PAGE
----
Balancing Act: Evaluation of purpose of dieting, staffer provides tips for healthy lifestyle

Alyssa Hess, Staff Writer

A lot of people are mistaken when they go on a diet to lose weight.
Don’t get me wrong — it often works, but is it healthy?
There is a big difference between healthy dieting and unhealthy dieting.
When you think of the word “diet” what comes to mind? Probably salads, fruits and vegetables. That’s good.
Healthy dieting will make you feel better and focus in school — as a bonus, you will maintain a healthy weight.
However, for some people it is hard to do so. Although salads, fruits and vegetables may be a part of your daily diet, you may not be completely healthy. You may be skinny, but not healthy. Cutting out all sources of carbs, fat, protein, vitamins and minerals can be very dangerous.
The modern stereotype is skinny is healthy, but that is not necessarily the case. Usually actors and actresses are skinny, and many fashions are portrayed by thin models.
However, for some of these people, it is very damaging to their bodies and can lead to eating disorders.
Some diets are great.
For instance, changing your after-school snack from a bag of chips and a cookie to an apple and a granola bar. But some diets prevent you from eating nutrients that you need, like diets that restrict carbs, calories or fat. You can’t live without those things, so don’t try to cut them out of your diet because you think it will make you look thinner. That will only cause you to feel run-down and tired.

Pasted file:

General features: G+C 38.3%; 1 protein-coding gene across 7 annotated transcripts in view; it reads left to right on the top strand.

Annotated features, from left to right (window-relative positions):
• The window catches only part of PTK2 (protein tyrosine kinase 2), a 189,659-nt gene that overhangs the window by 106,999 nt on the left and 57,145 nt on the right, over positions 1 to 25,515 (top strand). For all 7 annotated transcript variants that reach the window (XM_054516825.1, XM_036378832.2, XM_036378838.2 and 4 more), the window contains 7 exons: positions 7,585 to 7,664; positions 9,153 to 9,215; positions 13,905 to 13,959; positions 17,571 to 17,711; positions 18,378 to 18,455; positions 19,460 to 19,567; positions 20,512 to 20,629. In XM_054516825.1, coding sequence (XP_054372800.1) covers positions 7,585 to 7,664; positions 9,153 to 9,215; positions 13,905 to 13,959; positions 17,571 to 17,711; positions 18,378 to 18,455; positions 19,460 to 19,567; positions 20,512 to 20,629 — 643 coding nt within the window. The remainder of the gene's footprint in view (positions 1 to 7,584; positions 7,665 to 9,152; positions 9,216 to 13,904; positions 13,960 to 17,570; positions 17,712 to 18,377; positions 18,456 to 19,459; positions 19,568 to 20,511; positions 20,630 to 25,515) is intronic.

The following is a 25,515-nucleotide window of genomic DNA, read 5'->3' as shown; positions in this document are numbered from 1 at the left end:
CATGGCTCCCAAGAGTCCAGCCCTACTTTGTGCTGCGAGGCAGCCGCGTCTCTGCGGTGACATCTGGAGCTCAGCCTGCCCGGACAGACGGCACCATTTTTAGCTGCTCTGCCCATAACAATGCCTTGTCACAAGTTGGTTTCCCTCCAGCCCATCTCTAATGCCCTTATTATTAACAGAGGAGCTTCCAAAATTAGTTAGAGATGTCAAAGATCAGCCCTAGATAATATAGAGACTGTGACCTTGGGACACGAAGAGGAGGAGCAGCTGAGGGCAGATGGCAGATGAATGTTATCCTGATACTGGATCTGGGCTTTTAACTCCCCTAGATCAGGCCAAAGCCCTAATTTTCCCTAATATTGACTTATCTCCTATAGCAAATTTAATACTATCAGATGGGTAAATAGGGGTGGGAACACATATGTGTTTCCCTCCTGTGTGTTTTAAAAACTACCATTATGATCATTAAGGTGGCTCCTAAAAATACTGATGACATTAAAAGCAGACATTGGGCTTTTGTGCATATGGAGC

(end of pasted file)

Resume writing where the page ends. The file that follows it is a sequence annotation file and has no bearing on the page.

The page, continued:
If you want to be skinnier and feel good, eat a good meal, wait 30 minutes or so and then go exercise. If you do this two to three times a week, you will begin to notice a positive change in your look and attitude.
Never go on a diet just to lose weight — go on a diet to be healthy.

Dieting by the Numbers: Information from

  • 62 percent of adult Americans are overweight or obese
  • More than 9 million children suffer from health problems
  • 50 percent of women are on a diet most of the time
  • Americans spent $46.3 billion on weight-loss products in 2004
  • 35 percent of people who diet become addicted to dieting
  • The average dieting age for girls starts at 8 years old